immediately attend to the most discriminating region, the greater strength of negative connection between the input unit responsible for this region and upper layers of units would result in a rapid decrease of activation in the output unit. On the other hand, when a standard pattern is presented, the input unit in the most discriminating region remains off and does not propagate its high negative signal to the output unit. In consequence, the output unit is more likely to fire. In the case of untrained participants, who neither attend to nor weight heavily the most discriminating regions, the buildup and reduction of activity in the output unit is not so rapid.
One final connectionist approach to the explanation of the current results is a model of attentional learning containing a sequentially allocatable spotlight of attention mechanism ( Schreter & Latimer, 1992). This model, like the respondents in the present experiments, learns to focus its attentional spotlight on the most discriminating parts of the input field. After learning is finished the network starts scanning the input pattern at the most discriminative features and tends to limit scanning to those features that are necessary and sufficient to discriminate the patterns from each other. As such, the model displays many of the characteristics observed in the recognition of geometric forms by human participants.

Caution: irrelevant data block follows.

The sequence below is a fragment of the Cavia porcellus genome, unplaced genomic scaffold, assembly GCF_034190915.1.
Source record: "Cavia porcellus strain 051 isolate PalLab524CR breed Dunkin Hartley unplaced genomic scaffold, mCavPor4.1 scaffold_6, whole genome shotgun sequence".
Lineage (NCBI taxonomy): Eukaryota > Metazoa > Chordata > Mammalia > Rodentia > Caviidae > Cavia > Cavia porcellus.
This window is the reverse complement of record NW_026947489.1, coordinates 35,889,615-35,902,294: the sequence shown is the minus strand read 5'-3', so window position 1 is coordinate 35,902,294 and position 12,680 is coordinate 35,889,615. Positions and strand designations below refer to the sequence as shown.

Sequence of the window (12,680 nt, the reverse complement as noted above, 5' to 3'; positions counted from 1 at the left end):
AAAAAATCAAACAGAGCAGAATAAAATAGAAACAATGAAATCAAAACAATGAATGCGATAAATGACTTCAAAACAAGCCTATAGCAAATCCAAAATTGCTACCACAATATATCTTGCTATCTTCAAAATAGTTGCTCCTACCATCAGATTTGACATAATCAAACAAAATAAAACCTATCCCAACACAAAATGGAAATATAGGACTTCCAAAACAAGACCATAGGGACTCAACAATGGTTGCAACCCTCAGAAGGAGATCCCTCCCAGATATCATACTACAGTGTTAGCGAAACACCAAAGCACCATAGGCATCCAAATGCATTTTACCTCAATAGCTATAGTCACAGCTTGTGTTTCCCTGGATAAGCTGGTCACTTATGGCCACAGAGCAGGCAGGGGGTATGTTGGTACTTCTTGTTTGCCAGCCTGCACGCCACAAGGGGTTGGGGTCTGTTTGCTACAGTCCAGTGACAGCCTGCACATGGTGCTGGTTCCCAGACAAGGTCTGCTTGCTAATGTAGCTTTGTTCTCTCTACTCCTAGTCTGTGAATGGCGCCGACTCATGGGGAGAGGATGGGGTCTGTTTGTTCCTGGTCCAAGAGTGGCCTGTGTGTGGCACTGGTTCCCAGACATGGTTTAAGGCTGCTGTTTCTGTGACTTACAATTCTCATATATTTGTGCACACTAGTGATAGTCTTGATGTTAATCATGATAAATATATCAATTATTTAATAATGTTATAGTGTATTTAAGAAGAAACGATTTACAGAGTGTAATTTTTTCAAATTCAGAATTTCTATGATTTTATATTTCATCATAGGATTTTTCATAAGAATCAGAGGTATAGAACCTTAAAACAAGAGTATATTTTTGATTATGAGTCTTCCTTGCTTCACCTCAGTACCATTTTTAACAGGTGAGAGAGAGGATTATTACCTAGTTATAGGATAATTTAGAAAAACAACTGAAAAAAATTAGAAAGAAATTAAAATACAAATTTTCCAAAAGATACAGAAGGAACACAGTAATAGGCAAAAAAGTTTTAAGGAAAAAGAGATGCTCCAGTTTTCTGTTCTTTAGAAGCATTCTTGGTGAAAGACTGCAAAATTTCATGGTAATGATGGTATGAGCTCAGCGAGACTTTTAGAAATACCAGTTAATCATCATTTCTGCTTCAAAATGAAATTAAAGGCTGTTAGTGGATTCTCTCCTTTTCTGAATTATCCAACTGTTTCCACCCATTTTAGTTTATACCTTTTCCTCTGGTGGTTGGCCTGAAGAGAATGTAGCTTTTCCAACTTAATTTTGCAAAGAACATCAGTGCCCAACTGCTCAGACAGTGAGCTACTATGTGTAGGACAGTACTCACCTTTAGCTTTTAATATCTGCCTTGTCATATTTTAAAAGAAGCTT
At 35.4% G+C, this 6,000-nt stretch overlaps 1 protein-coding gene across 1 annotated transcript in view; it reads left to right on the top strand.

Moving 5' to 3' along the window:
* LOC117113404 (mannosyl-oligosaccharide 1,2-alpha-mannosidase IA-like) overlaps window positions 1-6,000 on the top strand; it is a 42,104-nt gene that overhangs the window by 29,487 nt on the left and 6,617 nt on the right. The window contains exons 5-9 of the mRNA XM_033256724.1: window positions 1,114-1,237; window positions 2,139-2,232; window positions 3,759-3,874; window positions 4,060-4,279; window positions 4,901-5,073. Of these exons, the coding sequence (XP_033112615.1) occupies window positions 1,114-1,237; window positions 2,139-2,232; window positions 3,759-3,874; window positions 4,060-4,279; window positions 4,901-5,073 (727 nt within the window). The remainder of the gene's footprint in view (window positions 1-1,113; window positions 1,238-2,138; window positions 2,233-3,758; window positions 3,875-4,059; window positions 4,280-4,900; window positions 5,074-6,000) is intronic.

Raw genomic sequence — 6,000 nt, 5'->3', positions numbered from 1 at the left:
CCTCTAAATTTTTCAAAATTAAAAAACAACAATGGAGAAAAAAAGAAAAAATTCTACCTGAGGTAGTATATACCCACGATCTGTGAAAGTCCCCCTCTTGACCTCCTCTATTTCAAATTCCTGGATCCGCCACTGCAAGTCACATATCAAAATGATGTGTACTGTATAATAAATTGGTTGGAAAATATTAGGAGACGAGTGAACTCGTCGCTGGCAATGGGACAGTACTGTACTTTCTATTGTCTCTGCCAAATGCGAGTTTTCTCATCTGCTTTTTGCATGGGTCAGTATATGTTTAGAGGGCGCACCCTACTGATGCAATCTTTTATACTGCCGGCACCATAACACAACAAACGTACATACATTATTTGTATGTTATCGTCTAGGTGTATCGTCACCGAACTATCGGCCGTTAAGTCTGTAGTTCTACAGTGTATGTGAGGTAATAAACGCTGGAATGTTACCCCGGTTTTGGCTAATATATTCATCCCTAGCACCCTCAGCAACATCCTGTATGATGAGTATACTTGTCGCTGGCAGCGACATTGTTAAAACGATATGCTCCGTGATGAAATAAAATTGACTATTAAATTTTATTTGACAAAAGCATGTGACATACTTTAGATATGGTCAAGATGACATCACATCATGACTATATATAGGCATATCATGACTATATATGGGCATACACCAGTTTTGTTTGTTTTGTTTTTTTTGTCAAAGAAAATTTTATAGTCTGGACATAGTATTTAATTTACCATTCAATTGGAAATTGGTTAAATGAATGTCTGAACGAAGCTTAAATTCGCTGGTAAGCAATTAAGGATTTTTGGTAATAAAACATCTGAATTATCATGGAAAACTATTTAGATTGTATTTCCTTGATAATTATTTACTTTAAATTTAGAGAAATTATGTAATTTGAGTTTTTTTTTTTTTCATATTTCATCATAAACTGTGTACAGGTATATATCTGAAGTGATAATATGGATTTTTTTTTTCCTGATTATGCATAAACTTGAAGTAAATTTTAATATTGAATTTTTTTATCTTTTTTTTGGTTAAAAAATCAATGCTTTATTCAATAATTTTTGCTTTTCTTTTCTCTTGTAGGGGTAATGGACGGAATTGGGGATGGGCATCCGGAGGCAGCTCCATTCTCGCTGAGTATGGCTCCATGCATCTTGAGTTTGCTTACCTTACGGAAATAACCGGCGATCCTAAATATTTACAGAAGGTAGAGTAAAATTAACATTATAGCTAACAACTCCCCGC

This research was supported by University of Sydney Research Grants to the first author and an Australian Commonwealth Postgraduate Award to the second author. MacBrain is a trademark of Neurix, Boston, Massachusetts. MacLab is a trademark of ADInstruments, Dunedin, New Zealand.
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Publication information: Book title: Cognitive Approaches to Human Perception. Contributors: Soledad Ballesteros - Editor. Publisher: Lawrence Erlbaum Associates. Place of publication: Hillsdale, NJ. Publication year: 1994. Page number: 119.
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